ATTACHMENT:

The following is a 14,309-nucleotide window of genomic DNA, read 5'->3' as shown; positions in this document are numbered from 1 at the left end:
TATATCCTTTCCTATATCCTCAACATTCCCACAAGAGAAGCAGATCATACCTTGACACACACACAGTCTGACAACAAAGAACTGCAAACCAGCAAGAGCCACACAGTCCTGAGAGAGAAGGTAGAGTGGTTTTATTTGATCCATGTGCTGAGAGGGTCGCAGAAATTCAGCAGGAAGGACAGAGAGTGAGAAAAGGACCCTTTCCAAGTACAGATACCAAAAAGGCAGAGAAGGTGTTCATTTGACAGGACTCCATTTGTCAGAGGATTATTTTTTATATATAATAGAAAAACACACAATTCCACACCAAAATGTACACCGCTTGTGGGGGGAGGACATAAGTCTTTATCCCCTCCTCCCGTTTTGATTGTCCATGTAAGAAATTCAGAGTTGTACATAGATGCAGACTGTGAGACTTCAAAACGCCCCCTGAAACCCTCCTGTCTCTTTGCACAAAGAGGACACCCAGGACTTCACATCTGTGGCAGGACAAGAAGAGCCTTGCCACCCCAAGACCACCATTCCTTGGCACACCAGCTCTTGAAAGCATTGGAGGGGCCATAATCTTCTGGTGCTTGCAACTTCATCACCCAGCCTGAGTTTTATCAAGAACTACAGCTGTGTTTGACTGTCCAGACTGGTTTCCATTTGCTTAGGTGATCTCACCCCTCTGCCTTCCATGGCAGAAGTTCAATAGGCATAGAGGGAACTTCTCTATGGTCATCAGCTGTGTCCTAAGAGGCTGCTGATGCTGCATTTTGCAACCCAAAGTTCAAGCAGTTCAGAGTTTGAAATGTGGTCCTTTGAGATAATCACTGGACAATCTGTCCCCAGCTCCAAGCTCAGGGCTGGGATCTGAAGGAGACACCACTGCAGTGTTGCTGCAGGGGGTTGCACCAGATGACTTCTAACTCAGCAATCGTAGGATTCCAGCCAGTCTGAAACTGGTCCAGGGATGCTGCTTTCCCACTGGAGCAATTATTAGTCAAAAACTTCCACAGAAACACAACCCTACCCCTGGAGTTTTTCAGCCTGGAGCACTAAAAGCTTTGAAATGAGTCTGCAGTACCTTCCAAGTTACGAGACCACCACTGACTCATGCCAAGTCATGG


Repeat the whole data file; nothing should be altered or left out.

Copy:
The following is a 14,309-nucleotide window of genomic DNA, read 5'->3' as shown; positions in this document are numbered from 1 at the left end:
TATATCCTTTCCTATATCCTCAACATTCCCACAAGAGAAGCAGATCATACCTTGACACACACACAGTCTGACAACAAAGAACTGCAAACCAGCAAGAGCCACACAGTCCTGAGAGAGAAGGTAGAGTGGTTTTATTTGATCCATGTGCTGAGAGGGTCGCAGAAATTCAGCAGGAAGGACAGAGAGTGAGAAAAGGACCCTTTCCAAGTACAGATACCAAAAAGGCAGAGAAGGTGTTCATTTGACAGGACTCCATTTGTCAGAGGATTATTTTTTATATATAATAGAAAAACACACAATTCCACACCAAAATGTACACCGCTTGTGGGGGGAGGACATAAGTCTTTATCCCCTCCTCCCGTTTTGATTGTCCATGTAAGAAATTCAGAGTTGTACATAGATGCAGACTGTGAGACTTCAAAACGCCCCCTGAAACCCTCCTGTCTCTTTGCACAAAGAGGACACCCAGGACTTCACATCTGTGGCAGGACAAGAAGAGCCTTGCCACCCCAAGACCACCATTCCTTGGCACACCAGCTCTTGAAAGCATTGGAGGGGCCATAATCTTCTGGTGCTTGCAACTTCATCACCCAGCCTGAGTTTTATCAAGAACTACAGCTGTGTTTGACTGTCCAGACTGGTTTCCATTTGCTTAGGTGATCTCACCCCTCTGCCTTCCATGGCAGAAGTTCAATAGGCATAGAGGGAACTTCTCTATGGTCATCAGCTGTGTCCTAAGAGGCTGCTGATGCTGCATTTTGCAACCCAAAGTTCAAGCAGTTCAGAGTTTGAAATGTGGTCCTTTGAGATAATCACTGGACAATCTGTCCCCAGCTCCAAGCTCAGGGCTGGGATCTGAAGGAGACACCACTGCAGTGTTGCTGCAGGGGGTTGCACCAGATGACTTCTAACTCAGCAATCGTAGGATTCCAGCCAGTCTGAAACTGGTCCAGGGATGCTGCTTTCCCACTGGAGCAATTATTAGTCAAAAACTTCCACAGAAACACAACCCTACCCCTGGAGTTTTTCAGCCTGGAGCACTAAAAGCTTTGAAATGAGTCTGCAGTACCTTCCAAGTTACGAGACCACCACTGACTCATGCCAAGTCATGG